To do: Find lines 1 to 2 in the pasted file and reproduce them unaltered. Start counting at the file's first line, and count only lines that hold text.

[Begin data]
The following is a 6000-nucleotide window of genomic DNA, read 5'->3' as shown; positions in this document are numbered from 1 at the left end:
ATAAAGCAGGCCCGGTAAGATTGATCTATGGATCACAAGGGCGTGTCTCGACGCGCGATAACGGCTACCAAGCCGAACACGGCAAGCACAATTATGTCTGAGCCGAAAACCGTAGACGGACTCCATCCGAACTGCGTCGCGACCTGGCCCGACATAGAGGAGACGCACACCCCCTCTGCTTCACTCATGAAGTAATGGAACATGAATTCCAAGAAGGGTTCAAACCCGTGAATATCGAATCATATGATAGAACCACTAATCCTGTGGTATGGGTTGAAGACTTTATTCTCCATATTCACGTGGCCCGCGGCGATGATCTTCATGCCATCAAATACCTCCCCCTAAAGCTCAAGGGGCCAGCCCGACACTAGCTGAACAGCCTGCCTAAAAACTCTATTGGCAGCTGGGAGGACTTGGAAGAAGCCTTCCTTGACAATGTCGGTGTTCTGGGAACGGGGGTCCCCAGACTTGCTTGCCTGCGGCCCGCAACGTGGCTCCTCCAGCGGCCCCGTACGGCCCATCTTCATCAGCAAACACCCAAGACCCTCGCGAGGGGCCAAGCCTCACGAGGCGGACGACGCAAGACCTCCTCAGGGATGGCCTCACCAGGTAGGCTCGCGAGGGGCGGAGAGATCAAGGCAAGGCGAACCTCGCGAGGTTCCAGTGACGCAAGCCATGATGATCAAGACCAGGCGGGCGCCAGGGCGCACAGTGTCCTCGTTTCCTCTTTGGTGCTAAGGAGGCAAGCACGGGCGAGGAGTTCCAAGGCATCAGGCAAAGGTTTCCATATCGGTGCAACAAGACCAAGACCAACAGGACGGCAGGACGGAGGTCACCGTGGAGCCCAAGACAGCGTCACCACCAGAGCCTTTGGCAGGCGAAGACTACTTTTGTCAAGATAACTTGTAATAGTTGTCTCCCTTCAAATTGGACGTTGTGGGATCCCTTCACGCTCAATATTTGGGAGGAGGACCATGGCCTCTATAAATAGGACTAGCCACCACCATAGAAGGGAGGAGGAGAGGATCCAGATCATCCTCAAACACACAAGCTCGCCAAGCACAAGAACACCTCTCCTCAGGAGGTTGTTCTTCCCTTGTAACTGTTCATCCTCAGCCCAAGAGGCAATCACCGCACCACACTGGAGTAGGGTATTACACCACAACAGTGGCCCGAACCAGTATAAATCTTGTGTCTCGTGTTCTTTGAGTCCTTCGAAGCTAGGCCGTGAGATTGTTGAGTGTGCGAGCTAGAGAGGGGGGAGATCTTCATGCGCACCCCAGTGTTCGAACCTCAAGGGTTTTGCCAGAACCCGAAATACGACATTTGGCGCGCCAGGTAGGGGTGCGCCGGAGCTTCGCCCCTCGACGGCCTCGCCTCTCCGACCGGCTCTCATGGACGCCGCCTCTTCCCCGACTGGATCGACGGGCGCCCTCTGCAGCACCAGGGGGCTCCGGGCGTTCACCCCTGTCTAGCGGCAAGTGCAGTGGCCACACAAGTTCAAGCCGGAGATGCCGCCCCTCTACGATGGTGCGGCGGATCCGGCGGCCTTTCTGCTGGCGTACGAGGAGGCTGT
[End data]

The following is a 6000-nucleotide window of genomic DNA, read 5'->3' as shown; positions in this document are numbered from 1 at the left end:
ATAAAGCAGGCCCGGTAAGATTGATCTATGGATCACAAGGGCGTGTCTCGACGCGCGATAACGGCTACCAAGCCGAACACGGCAAGCACAATTATGTCTGAGCCGAAAACCGTAGACGGACTCCATCCGAACTGCGTCGCGACCTGGCCCGACATAGAGGAGACGCACACCCCCTCTGCTTCACTCATGAAGTAATGGAACATGAATTCCAAGAAGGGTTCAAACCCGTGAATATCGAATCATATGATAGAACCACTAATCCTGTGGTATGGGTTGAAGACTTTATTCTCCATATTCACGTGGCCCGCGGCGATGATCTTCATGCCATCAAATACCTCCCCCTAAAGCTCAAGGGGCCAGCCCGACACTAGCTGAACAGCCTGCCTAAAAACTCTATTGGCAGCTGGGAGGACTTGGAAGAAGCCTTCCTTGACAATGTCGGTGTTCTGGGAACGGGGGTCCCCAGACTTGCTTGCCTGCGGCCCGCAACGTGGCTCCTCCAGCGGCCCCGTACGGCCCATCTTCATCAGCAAACACCCAAGACCCTCGCGAGGGGCCAAGCCTCACGAGGCGGACGACGCAAGACCTCCTCAGGGATGGCCTCACCAGGTAGGCTCGCGAGGGGCGGAGAGATCAAGGCAAGGCGAACCTCGCGAGGTTCCAGTGACGCAAGCCATGATGATCAAGACCAGGCGGGCGCCAGGGCGCACAGTGTCCTCGTTTCCTCTTTGGTGCTAAGGAGGCAAGCACGGGCGAGGAGTTCCAAGGCATCAGGCAAAGGTTTCCATATCGGTGCAACAAGACCAAGACCAACAGGACGGCAGGACGGAGGTCACCGTGGAGCCCAAGACAGCGTCACCACCAGAGCCTTTGGCAGGCGAAGACTACTTTTGTCAAGATAACTTGTAATAGTTGTCTCCCTTCAAATTGGACGTTGTGGGATCCCTTCACGCTCAATATTTGGGAGGAGGACCATGGCCTCTATAAATAGGACTAGCCACCACCATAGAAGGGAGGAGGAGAGGATCCAGATCATCCTCAAACACACAAGCTCGCCAAGCACAAGAACACCTCTCCTCAGGAGGTTGTTCTTCCCTTGTAACTGTTCATCCTCAGCCCAAGAGGCAATCACCGCACCACACTGGAGTAGGGTATTACACCACAACAGTGGCCCGAACCAGTATAAATCTTGTGTCTCGTGTTCTTTGAGTCCTTCGAAGCTAGGCCGTGAGATTGTTGAGTGTGCGAGCTAGAGAGGGGGGAGATCTTCATGCGCACCCCAGTGTTCGAACCTCAAGGGTTTTGCCAGAACCCGAAATACGACATTTGGCGCGCCAGGTAGGGGTGCGCCGGAGCTTCGCCCCTCGACGGCCTCGCCTCTCCGACCGGCTCTCATGGACGCCGCCTCTTCCCCGACTGGATCGACGGGCGCCCTCTGCAGCACCAGGGGGCTCCGGGCGTTCACCCCTGTCTAGCGGCAAGTGCAGTGGCCACACAAGTTCAAGCCGGAGATGCCGCCCCTCTACGATGGTGCGGCGGATCCGGCGGCCTTTCTGCTGGCGTACGAGGAGGCTGT